Last week, my day job as editor of Halifax Magazine took me to the state of Vorarlberg in western Austria. (Read this for background on why I went, and look for my reports from the trip in the magazine this fall.) As you might expect, I seized the opportunity to sample a lot of new beer. I tend to gravitate to IPAs and stouts, so this trip let me explore some styles that I don’t usually take very seriously. (You don’t see many pilsners on my best-beer lists). Read on for my four favourite Austrian brews from the journey, and one unforgettable Belgian bonus.
Mohren Pilsner by Mohrenbrauerei August Huber at the Mohren brewery tasting room in Dornbirn, Austria. I had an ungodly number of pilsners and this one, sampled at the end of a marathon tasting session at the Mohren brewery, was the best by a wide margin. Light and surprisingly hoppy, clean and refreshing. “This is the beer for fathers to drink,” said our guide. High quality, tasty, and accessible—these sorts of beers are the future of Atlantic Canadian craft brewing.
Wälder Dunkl’s by Brauerei Egg at Gasthof Adler in Krumbach, Austria. Another happy chance to rediscover a style that I’ve never given much consideration. A beautiful deep amber pour, lively carbonation, roasty notes. Sweet and light, with lingering caramel tones. Paired beautifully with a peppery beef goulash.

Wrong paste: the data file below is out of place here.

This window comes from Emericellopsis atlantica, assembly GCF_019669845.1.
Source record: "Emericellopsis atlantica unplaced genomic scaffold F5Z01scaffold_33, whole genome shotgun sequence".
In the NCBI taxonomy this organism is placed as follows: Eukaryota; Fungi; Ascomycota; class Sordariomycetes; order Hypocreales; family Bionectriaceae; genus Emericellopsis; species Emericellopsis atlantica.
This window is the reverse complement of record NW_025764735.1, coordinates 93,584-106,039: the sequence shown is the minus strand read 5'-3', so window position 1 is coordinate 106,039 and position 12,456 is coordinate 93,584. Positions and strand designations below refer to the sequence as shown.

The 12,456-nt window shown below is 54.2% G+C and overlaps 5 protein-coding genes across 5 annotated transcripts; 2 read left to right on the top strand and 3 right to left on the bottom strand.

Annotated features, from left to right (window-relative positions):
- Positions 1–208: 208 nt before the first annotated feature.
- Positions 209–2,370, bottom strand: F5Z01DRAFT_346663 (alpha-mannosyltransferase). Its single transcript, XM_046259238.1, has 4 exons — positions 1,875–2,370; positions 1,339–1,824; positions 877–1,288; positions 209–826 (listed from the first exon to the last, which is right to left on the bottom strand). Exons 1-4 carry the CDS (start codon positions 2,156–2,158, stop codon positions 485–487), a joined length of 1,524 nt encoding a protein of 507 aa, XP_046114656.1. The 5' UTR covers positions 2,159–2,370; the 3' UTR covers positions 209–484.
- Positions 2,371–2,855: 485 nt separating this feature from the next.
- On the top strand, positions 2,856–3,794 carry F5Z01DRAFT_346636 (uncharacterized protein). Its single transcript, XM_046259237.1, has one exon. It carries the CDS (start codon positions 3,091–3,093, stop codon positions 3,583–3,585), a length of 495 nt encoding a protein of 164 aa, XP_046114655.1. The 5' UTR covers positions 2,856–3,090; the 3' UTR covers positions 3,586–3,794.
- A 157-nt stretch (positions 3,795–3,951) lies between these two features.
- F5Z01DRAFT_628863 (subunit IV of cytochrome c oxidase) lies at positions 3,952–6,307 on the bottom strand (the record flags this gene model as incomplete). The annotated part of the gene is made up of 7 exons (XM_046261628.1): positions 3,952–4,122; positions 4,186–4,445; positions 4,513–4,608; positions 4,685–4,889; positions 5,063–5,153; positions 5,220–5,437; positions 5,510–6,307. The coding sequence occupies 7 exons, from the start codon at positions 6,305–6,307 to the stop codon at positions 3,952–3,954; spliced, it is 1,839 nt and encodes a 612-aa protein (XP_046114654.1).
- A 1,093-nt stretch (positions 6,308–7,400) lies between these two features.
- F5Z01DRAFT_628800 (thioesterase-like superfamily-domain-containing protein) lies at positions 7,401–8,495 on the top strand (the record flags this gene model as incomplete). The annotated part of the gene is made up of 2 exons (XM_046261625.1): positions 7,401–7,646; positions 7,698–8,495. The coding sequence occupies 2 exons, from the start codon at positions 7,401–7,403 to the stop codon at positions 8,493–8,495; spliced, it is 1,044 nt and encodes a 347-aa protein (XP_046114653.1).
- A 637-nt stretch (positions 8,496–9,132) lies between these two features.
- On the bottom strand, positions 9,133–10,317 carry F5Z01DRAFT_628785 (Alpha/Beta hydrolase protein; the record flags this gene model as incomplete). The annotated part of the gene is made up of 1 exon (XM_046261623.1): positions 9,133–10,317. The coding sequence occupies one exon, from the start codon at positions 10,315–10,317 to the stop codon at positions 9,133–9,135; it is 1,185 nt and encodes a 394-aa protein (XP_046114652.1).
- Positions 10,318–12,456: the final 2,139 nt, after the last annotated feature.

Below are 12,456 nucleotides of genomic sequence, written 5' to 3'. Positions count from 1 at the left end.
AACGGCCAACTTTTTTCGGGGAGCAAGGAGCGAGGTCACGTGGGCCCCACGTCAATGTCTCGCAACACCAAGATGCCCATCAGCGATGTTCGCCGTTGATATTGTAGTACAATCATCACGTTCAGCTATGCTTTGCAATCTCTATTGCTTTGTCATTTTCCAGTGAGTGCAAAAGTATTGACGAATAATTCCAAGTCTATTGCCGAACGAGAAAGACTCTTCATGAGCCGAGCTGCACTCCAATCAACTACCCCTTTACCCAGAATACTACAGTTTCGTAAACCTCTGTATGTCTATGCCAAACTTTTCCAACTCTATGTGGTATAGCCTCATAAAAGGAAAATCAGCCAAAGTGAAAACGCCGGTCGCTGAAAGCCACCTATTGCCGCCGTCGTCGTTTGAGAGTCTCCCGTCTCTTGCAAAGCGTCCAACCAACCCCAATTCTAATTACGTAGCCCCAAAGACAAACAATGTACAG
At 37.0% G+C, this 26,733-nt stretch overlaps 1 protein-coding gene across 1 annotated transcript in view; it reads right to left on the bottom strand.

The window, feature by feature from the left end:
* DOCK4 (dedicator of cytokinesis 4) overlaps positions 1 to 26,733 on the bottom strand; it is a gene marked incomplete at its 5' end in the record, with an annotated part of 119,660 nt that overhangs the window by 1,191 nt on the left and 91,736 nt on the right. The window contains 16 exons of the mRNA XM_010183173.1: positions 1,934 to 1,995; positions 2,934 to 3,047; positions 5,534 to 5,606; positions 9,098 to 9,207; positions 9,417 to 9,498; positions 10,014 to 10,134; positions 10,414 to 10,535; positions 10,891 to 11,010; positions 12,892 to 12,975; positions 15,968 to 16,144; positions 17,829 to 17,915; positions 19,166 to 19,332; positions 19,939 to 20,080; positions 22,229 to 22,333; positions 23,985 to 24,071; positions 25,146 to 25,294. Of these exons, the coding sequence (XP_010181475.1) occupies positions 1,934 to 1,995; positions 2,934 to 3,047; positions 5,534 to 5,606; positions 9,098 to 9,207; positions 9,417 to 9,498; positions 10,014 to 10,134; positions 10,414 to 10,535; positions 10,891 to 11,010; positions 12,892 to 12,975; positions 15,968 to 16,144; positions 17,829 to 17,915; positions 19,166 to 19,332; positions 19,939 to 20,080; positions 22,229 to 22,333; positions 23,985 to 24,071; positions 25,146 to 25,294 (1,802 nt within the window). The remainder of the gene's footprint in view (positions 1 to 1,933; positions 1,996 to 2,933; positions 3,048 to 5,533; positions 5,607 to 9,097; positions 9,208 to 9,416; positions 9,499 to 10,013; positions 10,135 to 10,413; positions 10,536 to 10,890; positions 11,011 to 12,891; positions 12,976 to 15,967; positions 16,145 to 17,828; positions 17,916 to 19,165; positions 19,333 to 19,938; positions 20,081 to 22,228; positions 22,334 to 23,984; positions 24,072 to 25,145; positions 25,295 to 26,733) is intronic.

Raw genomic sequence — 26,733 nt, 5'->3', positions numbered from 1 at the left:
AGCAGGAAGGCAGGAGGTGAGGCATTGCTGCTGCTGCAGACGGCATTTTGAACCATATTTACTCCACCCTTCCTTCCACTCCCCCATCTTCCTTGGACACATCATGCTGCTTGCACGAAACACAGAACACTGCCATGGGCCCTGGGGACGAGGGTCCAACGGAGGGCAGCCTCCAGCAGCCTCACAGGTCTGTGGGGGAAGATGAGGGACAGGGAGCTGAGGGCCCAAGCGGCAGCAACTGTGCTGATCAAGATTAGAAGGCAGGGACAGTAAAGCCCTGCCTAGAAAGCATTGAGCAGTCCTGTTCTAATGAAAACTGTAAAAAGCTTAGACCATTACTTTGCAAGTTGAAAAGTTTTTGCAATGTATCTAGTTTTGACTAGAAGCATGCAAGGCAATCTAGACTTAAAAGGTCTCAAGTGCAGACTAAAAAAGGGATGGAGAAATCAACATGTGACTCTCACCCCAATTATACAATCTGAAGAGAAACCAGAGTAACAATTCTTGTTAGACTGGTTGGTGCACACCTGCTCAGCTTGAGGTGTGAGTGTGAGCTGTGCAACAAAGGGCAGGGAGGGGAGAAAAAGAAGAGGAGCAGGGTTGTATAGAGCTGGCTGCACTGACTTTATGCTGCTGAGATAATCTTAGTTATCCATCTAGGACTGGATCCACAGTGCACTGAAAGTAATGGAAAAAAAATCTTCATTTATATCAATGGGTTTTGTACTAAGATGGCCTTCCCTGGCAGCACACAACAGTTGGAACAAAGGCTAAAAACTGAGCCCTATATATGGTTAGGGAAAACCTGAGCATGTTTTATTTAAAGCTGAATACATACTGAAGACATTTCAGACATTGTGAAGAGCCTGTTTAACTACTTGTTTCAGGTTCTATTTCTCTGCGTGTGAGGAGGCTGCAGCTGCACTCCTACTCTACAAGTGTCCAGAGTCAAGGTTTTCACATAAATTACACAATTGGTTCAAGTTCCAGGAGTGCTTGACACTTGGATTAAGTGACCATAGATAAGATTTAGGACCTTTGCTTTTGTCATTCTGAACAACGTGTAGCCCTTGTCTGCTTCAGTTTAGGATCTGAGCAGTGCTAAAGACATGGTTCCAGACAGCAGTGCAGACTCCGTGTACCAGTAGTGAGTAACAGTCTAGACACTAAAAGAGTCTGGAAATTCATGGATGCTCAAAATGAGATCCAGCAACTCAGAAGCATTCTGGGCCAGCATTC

Frastanzer Kellerbier Bio by Brauerei Fratanz at Montforthaus in Feldkirch, Austria. Billed as the state’s first 100% organic beer, this unfiltered little beaut is light and zesty, with just enough sweetness to balance. The quintessential Alpine beer—I could drink it all day. A couple of these are excellent hiking fuel.
Mohren Pale Ale by Mohrenbrauerei August Huber at the Mohren brewery tasting room in Dornbirn, Austria. After several days of lagers, pilsners, and radlers, I almost swooned when the guide handed me a hoppy APA. Rich floral nose, with a big pop of citrus—smells like a hot day on a tropical island. Dry and bitter, with subtle but persistent piney notes, quaffable but memorable. An excellent take on a style that’s rarely brewed in the region. Fine craftsmanship.
Bloemenbier by De Proefbrouwerij at Schwanen Biohotel in Bizau, Austria. The restaurant at the Schwanen specializes in organic locally-sourced dishes, and the highlight is the seven-course Wilde Weiber wine-pairing dinner. Host Emanuel Moosbrugger is a drink-pairing wizard; when he heard I was a beer guy, he added something special to the mix. He poured this light and floral Belgian herbed ale alongside the soup course. It perfectly complemented the bright and earthy flavours of the fresh tomato, radish, and daisy soups. I didn’t so much taste the beer as just feel it tingle and explode in my mouth: light, sweet, delicious, tart, salty—and all happened at once. If you’re ever nearby, visit the Schwanen—it’s the kind of culinary experience you’ll brag about for years.
Regular contributor and guest reviewer Trevor J. Adams is senior editor with Metro Guide Publishing and the editor of Halifax Magazine. In 2012, he published his first solo book, Long Shots: The Curious Story of the Four Maritime Teams That Played for the Stanley Cup (Nimbus Publishing). You can see what Trevor is drinking on Untappd and follow him on Twitter.